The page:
Pre-classic Zapotec people of Southern Mexico. The Olmec heartland and surrounding areas meet all the requirements necessary to be the most likely and reasonable candidate for the Jaredite people. As far as I am aware, most of the Mesoamerican proponents are in agreement that the Olmec, or at least the Heartland Olmec were where the majority of Jaredites resided.
The following geographic map is proposed according to what I believe the Book of Mormon requires. The large yellow circle is the approximate Olmec Heartland. The larger yellow oval shows the area most influenced by the Olmec. The large red circle is the proposed area of the Jaredites. The blue circle shows the Jaredite heartland of the north kingdom. The smaller red circles represent the Jaredite south kingdom in the area of Oaxaca. The red triangle indicates the land Desolation, which was also where the plains of Agosh were likely located. The proposed west sea land Bountiful is shown by the small yellow oval. All Nephite names and locations are in white.

Some may suggest that a remote possibility would have been within the Maya mainly in the area of the Mirador Basin, Guatemala, where millions of Maya lived about that time period. However, the Maya in the Mirador Basin could not have been the Jaredite people described in the Book of Mormon. Even though they also had a written language, the Pre-classic Maya in the Peten were at their apex from about 300 BC to about 100 AD10, whereas the Olmec precipitously declined in population about 350 BC and ceased to be a recognizable culture by about 300 BC 11.
Not only do the Olmec fit the growth in population, decline in population, and the evidence of a written language, they also have settlements similar to the internal Jaredite map. By seeing the entire Isthmus of Tehuantepec as the Jaredite land northward from the north sea to the south sea instead of as the narrow neck of land, then it is possible to plausibly fit the rest of the Jaredite landmarks within this area coinciding with the Olmecs and early pre-classic Zapotec.
Dr. Richard Hauck is correct in his 1988 assessment that the “narrow neck of land” could not have been the Isthmus of Tehuantepec but that the “narrow neck of land” and the “place where the sea divides the land” were most likely located on the southeastern periphery of the Isthmus of Tehuantepec and on the Pacific coastal shelf (Hauck, 1988). The narrow neck of land that led into the land northward had to have been located southward of the land northward, or at least southward of the principal part of the land northward and within the southern part of the Isthmus of Tehuantepec. It would then follow that the Pacific Ocean would have been the Jaredite south sea/ Nephite west sea. Desolation would have bordered the Pacific Ocean as would the greater land of Moron to the west of Desolation. This configuration places Moron somewhere within the Oaxaca valley, which comprised the major Jaredite population in the southern part of the kingdom.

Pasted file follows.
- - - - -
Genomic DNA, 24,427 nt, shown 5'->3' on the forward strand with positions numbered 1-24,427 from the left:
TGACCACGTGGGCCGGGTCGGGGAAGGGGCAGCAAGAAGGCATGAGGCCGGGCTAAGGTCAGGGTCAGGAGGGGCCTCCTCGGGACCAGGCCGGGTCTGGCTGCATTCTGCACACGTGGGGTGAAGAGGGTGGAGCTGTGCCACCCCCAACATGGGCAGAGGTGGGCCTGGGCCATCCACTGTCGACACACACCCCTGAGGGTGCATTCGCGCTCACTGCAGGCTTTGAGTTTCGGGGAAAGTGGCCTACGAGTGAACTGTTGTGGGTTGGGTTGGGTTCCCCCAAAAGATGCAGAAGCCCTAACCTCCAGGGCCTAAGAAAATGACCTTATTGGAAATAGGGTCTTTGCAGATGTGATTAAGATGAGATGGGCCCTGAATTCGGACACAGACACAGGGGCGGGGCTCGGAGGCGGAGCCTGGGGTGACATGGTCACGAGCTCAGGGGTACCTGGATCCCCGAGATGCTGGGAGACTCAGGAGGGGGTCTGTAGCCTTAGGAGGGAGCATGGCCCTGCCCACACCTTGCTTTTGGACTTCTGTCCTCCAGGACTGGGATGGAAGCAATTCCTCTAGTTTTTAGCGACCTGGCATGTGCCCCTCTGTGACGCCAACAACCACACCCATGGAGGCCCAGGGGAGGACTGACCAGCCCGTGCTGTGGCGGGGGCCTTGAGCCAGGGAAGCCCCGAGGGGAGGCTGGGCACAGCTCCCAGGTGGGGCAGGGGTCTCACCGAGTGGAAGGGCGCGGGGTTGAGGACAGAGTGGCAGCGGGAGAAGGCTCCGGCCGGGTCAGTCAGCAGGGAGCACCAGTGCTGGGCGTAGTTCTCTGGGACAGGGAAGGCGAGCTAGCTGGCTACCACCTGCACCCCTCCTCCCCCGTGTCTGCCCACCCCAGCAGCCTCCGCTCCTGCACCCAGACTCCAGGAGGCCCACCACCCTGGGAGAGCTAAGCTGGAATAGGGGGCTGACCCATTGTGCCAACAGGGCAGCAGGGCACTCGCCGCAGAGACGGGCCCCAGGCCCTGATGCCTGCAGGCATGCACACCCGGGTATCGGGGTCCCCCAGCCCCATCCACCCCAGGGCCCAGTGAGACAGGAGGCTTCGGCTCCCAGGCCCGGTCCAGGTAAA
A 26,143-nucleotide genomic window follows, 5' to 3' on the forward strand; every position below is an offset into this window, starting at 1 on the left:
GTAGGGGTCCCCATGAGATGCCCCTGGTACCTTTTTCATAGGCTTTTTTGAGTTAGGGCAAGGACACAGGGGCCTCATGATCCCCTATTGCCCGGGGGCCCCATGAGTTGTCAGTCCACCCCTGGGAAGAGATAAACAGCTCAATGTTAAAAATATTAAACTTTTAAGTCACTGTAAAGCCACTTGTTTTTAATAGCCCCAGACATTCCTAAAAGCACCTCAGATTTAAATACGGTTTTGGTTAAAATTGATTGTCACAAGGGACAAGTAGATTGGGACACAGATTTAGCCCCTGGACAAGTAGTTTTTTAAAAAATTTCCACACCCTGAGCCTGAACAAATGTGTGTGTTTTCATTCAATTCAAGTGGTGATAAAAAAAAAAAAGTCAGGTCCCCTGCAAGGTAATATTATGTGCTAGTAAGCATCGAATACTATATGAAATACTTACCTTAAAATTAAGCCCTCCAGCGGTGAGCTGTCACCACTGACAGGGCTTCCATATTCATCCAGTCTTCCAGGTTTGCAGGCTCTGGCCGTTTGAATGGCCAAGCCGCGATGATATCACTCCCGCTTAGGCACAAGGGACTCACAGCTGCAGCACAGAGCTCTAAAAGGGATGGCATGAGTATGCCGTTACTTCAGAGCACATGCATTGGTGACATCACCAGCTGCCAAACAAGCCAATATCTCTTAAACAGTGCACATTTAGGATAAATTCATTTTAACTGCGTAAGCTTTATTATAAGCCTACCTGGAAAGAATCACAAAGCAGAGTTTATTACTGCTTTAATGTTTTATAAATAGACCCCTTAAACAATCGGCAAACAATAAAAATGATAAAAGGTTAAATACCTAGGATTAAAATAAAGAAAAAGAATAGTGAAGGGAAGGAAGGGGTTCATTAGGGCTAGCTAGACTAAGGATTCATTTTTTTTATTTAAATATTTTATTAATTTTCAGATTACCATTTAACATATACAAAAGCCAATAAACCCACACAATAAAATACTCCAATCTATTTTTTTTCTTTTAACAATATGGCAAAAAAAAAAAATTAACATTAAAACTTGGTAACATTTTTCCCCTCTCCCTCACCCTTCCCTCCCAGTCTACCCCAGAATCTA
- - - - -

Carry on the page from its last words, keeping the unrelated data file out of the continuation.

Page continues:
I want to emphasize that the Isthmus of Tehuantepec could not have been the narrow neck of land leading into the land northward because the entire isthmus was the Jaredite land northward from the south sea to the north sea. It was the narrow neck of the land bordering along the Pacific at the line between the land Desolation and west sea land Bountiful that led into the Isthmus of Tehuantepec, the Jaredite land northward.
10At its peak around 250 BC, the Maya built at least 27 large cities and countless smaller ones in the Petén. About 150 AD they suffered their first collapse as a society (AuthenticMaya:MayaCulture).
11 On the internet at Civilizations in America Richard Hooker states: “Around 300 BC, the Olmec vanished for reasons that vanished with them. We do know, however, that much of their culture and social structure was absorbed by other peoples
During the final civil war it appears that most of the Jaredites lived within the lower elevations surrounding and including the area of the Olmec heartland, which would have been the northern part of the Jaredite kingdom. I agree with Andrew Hedges who astutely describes this point in time as the place where a change in theatre occurred. After leaving the wilderness of Akish for the last time, the Jaredites never returned to the destroyed areas again, but instead continued northward to a more populated area (Hedges, 2009).
The Jaredite land northward, as described in the Book of Mormon, did not extend into the Mexico City area and probably not even into the Veracruz area. Apparently that last civil war did not extend northward from Ripliancum (Papaloapan Basin). Over 5 million people had been killed by the time the three battles on the hill Comnor had ended. Resources were dwindling and the soldiers and people were injured and weakened. It appears that at this time the war had covered the principal areas of the Jaredite populations and they were now ready to make their final stand at Ripliancum and then at Ramah. The sparse numbers and dwindling resources due to the burning of all the major cities would have made it nigh impossible to rebuild and start over elsewhere.